The Humble Story of Don Quixote: Reflections on the Birth of the Modern Novel—by Cesáreo Bandera

The Humble Story of Don Quixote, written by a master of mimetic theory (Bandera), applies mimetic theory to better understand what is arguably the greatest novel ever written—or at least the first modern novel ever written. Don Quixote occupied such a high place in the great Russian author Fyodor Dostoevsky’s opinion that he said this of it:

“In the whole world there is no deeper, on mightier work. This is, so far, the last and greatest expression of human thought…And if the world were to come to an end, and people asked there, somewhere: “Did you understand your life on earth, and what conclusions have you drawn from it?”—man could silently hand over Don Quijote.”

The epitaph which opens Chapter 1 of this book.

Don quixote is the mimetic man par excellence. Everything he does is motivated by imitation, from his initial reading of novels of chivalry to the suggestions of his squire, Sancho Panza. This book is the best explanation of Don Quixote available, and it is thoroughly Girardian in nature.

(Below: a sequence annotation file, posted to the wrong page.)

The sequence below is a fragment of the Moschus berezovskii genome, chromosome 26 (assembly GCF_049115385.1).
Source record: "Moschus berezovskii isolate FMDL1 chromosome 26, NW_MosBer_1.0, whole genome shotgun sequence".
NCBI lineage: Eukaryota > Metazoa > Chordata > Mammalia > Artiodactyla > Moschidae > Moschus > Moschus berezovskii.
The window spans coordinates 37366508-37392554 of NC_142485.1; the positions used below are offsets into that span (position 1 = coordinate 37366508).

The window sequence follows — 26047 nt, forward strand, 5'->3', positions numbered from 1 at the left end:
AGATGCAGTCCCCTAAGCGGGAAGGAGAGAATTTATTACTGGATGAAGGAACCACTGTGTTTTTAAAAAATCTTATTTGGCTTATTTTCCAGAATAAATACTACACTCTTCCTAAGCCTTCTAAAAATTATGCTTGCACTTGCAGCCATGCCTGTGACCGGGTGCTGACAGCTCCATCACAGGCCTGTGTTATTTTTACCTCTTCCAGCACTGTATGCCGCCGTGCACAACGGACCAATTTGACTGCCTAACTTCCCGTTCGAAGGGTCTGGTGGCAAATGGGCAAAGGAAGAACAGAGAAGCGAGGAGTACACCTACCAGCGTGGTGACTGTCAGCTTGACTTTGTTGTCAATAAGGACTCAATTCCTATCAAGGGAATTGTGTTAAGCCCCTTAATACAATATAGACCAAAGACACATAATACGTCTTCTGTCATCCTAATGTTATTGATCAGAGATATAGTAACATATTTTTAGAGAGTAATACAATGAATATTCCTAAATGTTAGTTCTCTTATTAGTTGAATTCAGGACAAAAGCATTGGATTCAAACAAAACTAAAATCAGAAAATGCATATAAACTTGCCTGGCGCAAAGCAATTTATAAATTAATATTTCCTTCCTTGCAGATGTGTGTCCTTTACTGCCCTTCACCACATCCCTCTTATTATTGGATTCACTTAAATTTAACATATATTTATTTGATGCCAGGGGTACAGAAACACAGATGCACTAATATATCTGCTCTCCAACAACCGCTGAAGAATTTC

Of particular interest in this book is chapter 10: The Desire of the Obstacle. The chapter concerns itself with the self-inflicted failure that one caught in the cycle of destructive mimetic desire is subjected to, much like Dostoevsky’s Underground Man.

About the Author

Cesáreo Bandera was Professor Emeritus of the University of North Carolina at Chapel Hill, former Director of the Program in Comparative Literature at SUNY at Buffalo, and former President of the Colloquium on Violence and Religion.